Brian Mast says VA should reduce restrictions at veterans’ cemeteries for Memorial Day Weekend
Image via AP

Cemeteries will be open to the public, but with several restrictions.

U.S. Rep. Brian Mast is calling on the Department of Veterans Affairs (VA) to reverse a decision banning several group events at veterans’ cemeteries this Memorial Day Weekend.

Those national cemeteries will remain open to the public. However, events that court crowds — such as larger groups placing flags at grave sites — are not allowed because of restrictions to combat COVID-19.

Smaller families and individuals will still be able to place flags or lay wreaths at those sites.

“The traditions associated with this reverent day are deeply important to those who have lost loved ones and to all communities who wish to pay their respects,” Mast wrote in a letter to VA Secretary Robert Wilkie.

“Unfortunately, a decision made recently by the Department of Veterans Affairs will restrict access to these events and traditions. As a result, while Americans will still come together, they will not be able to attend memorial services or volunteer to place American flags at the national cemeteries run by your agency. I am writing to urge you to reverse this decision.”


Mast argued that with the country beginning a return to normalcy, Memorial Day Weekend ceremonies should be allowed.

“With many parts of our country now in the process of a phased reopening, I find it appalling that beaches will be open for the holiday but that access to VA cemeteries will remain restricted,” Mast said.

“Every person in our country, especially on a day like Memorial Day, should have the freedom to mourn and pay their respects in the manner they judge is best for themselves and their groups.”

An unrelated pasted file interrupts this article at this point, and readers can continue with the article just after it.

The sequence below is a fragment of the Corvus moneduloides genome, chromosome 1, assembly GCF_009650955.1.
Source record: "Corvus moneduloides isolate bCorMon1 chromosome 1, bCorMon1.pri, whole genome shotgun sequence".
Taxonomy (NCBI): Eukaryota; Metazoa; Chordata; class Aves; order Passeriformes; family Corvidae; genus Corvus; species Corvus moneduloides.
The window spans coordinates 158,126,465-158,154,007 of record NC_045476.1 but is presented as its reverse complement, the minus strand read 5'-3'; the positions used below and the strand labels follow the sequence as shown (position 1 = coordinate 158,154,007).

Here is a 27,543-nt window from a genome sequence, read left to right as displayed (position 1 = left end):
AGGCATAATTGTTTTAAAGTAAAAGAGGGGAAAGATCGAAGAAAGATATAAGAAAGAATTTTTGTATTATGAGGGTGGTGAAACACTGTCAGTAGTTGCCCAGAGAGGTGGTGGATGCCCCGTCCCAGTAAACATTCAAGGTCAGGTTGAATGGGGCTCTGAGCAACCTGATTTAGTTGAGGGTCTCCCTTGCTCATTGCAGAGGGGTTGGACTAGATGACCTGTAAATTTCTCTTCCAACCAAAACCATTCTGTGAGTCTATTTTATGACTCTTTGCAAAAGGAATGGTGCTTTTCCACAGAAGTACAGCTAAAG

The Congressman from Florida’s 18th Congressional District then recounted a previous experience where he asked his wife to let him be alone during a past Memorial Day event.

“That year, I asked that she stay home with our two little boys so that I could attend the ceremonies by myself,” Mast recalled.

“I made this selfish request because I didn’t want my boys to see me in pain, and I didn’t want my wife to have to answer the question, ‘Why is daddy crying?’ I regret this moment, because at the time, I mistook those tears for weakness. I now realize that those tears represent strength.”

Mast is an Army veteran who lost both legs in Afghanistan as a bomb disposal expert.

Ryan Nicol

Ryan Nicol covers news out of South Florida for Florida Politics. Ryan is a native Floridian who attended undergrad at Nova Southeastern University before moving on to law school at Florida State. After graduating with a law degree he moved into the news industry, working in TV News as a writer and producer, along with some freelance writing work. If you'd like to contact him, send an email to [email protected]


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